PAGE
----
Finally, a recommendation, not considered as a retrenchment but as an expansion, which calls for each parish to become a combined faith and social community, a very necessary action required by the last two recommendations.  Many parishioners consider themselves a part of the Catholic faith community but have nothing to do with socializing among the other parishioners.  The disconnect caused by this lack of social cohesion is one problem evangelization will never overcome.  The Church needs a little more than faith alone in order to properly achieve its mission here on earth.  This social cohesion also needs to go much further than mere socializing.  Proclaiming social justice means nothing if it is not practiced among the faithful; the Church needs to be regarded by outsiders in a favorable light even as other outsiders revile it.  During Roman times, I am led to believe, a criticism of the Church was, “See how these people love one another.”; I’m also sure the comment doesn’t refer to sex.  We must still be a unitary faith community on all three levels: parish, diocese and world-wide and we must allow for our members to interact with the outside community but each parish must practice the virtue of charity to its own members, unremittingly.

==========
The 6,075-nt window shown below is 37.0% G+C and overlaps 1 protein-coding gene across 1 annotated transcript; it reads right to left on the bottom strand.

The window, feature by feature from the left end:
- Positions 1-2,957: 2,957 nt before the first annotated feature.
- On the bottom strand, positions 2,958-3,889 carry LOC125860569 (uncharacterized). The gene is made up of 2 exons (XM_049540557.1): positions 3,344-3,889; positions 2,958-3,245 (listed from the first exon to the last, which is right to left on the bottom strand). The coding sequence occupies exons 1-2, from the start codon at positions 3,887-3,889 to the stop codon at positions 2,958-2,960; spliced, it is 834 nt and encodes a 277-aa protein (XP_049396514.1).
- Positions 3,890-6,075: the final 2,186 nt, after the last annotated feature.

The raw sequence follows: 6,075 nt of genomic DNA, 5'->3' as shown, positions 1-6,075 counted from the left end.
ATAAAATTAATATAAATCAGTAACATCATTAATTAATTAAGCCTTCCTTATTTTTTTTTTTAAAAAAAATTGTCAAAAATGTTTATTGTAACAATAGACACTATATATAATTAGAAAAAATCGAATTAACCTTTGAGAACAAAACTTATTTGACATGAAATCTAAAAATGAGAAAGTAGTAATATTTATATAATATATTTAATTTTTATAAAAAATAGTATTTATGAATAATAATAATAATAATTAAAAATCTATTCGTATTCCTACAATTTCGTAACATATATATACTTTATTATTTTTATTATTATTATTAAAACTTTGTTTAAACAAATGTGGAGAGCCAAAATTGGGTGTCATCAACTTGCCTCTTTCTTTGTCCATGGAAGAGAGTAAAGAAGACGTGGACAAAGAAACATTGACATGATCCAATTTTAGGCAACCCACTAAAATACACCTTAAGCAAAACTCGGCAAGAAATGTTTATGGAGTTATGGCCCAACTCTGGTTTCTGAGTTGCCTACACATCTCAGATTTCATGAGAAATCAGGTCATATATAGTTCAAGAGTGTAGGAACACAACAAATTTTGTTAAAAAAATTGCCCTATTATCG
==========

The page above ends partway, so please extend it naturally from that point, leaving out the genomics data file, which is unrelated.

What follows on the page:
All these proposals stem from the Nicene Creed wherein Catholics are required to believe in One, Holy, Catholic and Apostolic Church.  Certainly the world has many people who claim Catholicity while differing vociferously with Apostolic teachings–not an example of Oneness–and neither is the support of temptations to sin, a big problem for politicians.  Marriages and Baptisms have become family private affairs and the secular world is constantly providing more distractions, all contributing to less social cohesion.  Pastors need to do more than get their parishioners to come to church on Sundays or, equivalently, Saturdays.  The Catholic Church does need to become one again.

September 23, 2010

Islam: Religion or Government?